Saturday, April 9, 2011

More Floor Sealing Examples

Again, please go to this web page:

Here please  pick the document posted 4/9/2011, titled Floor Sealing. The pearl here is insight to the installation of a GE microwave oven with kitchen vent feature.

Both posts this date invite comment to a blog. If you find the read worthwhile, please say so.

Better Bath Fan Installation

Two lengthy dissertations will be presented, if one bothers to follow the links to a web site, where content is in pdf documents. Please trust that many will find useful discovery. In this post, I link to Panasonic bath fan installations, which include a better way to construct through-roof vents.

Please go to:

Please pick document posted 4/9/2011, Replace Bath Fan.

This parallels a blog posting and link to a Picasa Web Albums slide show:

Sunday, April 3, 2011

New Construction Knee Walls

This home built year-2000 has garage roof trusses rising to second-story roof level. It gives contrast to thoughtless knee wall construction where insulation was an afterthought. The wall shell is closed with tightly-fit 1/2" OSB. (The second-floor ceiling and attic floor, still with insulation pour on drywall, remains thoughtless and dangerous in such grand new housing. I head toward hard-shell covering of attic floors too. Insulation may stay at rest against gravity. Heat and misstepping persons, do not.)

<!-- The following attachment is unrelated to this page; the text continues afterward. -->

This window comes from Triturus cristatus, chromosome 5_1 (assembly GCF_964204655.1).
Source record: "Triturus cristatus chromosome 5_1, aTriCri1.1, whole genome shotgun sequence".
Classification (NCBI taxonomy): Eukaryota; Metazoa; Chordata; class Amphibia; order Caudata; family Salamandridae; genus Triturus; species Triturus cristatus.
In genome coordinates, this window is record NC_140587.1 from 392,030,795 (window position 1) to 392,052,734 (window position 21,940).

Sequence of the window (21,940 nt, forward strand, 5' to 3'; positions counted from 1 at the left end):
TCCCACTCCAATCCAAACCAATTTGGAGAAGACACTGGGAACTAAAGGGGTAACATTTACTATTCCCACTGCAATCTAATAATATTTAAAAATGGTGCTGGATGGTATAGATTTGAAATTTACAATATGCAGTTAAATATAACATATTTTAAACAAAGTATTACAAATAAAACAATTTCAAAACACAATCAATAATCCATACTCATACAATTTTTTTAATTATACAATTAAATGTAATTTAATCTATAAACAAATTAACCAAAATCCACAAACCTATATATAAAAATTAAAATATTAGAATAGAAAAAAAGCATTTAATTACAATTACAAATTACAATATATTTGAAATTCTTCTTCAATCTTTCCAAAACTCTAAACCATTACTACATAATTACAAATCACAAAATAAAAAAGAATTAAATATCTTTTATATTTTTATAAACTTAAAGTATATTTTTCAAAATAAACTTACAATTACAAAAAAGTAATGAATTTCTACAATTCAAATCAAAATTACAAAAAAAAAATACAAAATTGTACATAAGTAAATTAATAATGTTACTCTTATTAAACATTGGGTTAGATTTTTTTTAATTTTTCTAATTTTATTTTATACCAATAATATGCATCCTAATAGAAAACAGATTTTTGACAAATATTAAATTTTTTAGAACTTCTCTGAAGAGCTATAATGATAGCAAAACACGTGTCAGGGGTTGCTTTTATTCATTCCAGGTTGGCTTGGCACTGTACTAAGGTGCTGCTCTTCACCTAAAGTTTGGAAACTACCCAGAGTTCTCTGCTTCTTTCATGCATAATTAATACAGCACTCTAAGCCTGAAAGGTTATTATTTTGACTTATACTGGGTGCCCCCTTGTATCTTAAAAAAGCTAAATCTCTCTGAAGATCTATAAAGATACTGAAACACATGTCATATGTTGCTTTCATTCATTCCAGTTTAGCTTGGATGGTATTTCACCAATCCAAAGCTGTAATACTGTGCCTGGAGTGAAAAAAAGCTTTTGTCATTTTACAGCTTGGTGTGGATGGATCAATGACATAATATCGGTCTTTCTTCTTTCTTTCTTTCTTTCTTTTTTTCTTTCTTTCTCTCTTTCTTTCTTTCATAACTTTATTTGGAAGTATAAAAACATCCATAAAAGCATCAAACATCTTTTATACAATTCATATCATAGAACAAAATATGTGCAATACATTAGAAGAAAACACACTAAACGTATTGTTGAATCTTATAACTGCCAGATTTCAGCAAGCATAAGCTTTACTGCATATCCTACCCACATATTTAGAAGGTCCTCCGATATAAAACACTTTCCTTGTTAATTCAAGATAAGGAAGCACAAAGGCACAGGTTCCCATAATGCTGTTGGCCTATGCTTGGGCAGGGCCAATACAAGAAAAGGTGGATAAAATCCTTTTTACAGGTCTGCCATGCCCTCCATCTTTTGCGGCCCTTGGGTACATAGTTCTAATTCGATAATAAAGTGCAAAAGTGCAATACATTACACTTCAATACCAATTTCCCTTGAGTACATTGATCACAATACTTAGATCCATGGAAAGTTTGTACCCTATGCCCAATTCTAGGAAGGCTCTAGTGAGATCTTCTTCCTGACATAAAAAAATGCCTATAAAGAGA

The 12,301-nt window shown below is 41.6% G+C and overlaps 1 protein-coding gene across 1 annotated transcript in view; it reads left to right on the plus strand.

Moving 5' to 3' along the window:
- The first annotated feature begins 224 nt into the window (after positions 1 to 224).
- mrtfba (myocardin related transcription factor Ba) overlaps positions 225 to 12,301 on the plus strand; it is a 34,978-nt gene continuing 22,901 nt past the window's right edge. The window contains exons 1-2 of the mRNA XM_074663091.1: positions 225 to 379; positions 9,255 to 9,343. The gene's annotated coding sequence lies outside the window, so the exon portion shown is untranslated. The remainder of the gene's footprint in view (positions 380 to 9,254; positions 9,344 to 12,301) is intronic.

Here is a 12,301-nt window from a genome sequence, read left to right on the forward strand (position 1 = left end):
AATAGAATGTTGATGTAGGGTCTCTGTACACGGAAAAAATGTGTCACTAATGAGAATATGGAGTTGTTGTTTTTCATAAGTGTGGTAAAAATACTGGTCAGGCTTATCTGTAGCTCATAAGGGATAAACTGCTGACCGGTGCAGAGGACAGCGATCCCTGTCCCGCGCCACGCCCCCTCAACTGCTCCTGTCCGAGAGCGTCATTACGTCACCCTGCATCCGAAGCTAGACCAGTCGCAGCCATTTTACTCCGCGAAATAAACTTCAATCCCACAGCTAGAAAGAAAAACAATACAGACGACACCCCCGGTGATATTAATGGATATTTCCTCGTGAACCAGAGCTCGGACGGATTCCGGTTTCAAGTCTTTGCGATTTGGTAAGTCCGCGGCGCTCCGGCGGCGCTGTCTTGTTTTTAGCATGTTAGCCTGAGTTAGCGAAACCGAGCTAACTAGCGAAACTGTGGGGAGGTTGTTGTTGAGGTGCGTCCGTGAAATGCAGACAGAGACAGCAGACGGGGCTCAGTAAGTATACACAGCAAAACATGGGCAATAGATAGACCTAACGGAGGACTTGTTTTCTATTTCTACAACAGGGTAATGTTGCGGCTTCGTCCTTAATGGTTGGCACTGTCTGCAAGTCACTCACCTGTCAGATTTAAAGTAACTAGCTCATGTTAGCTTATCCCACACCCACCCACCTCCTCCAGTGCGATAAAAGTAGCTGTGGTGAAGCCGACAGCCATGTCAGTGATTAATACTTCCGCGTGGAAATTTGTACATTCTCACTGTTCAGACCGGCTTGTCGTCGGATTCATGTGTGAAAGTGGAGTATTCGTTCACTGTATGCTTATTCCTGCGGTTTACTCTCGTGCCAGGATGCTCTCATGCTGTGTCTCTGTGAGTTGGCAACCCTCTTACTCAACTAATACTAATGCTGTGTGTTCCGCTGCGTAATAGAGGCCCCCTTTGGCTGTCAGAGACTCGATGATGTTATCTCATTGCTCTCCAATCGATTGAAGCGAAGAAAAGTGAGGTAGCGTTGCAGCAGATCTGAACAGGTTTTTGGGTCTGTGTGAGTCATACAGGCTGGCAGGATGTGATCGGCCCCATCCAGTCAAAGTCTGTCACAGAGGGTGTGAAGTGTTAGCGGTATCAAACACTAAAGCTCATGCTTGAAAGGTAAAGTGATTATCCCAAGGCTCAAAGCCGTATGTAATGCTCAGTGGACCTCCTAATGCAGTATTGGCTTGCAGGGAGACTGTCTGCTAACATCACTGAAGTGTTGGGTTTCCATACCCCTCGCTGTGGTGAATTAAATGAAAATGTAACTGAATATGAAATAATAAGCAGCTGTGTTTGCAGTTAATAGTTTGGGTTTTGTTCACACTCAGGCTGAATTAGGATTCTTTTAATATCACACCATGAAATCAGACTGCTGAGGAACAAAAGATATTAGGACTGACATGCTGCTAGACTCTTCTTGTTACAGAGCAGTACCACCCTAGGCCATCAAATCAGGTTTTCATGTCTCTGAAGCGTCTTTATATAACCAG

The OSB shell was planned for in the design of trusses. I presume 2x6@24" joist bays are over-filled with R21 batts opposite the OSB. 

This fits checklist, FRAMING Critical Details, "All knee walls are backed with a rigid material or other supporting material (e.g. wall to attic, skylight shaft, wall to porch roof, staircase to attic) (Thermal Bypass Checklist, Items 2.3. 2.4, 2.5). 

This example conflicts with Energy Trust of Oregon Weatherization Specifications for existing homes, where no exterior wall is required, and in its place is called: WA 1.5—Open Wall Open walls that separate conditioned from unconditioned space, such as in garages that face a conditioned space, shall be sealed for air leakage, insulated to a minimum of R-15 (or the cavity must be filled), and covered with a vapor permeable air barrier to limit human contact - - - 

It is NOT about human contact, but only the overfill and retention of insulation. An outside barrier that can not pressurize contained insulation, has no value. I am distressed that contractors in Oregon are compelled to place house wrap in this application. There instead should be movement toward complete hard containment, as in new houses.

Better than this simple hard containment, recognize too there may be insulation opportunities with crossing layers, achievable from the "back" side. A framer of a new house might not fathom the needs of an insulation installer. OSB pre-applied as in photos above, will have difficult application to better insulation of skylights.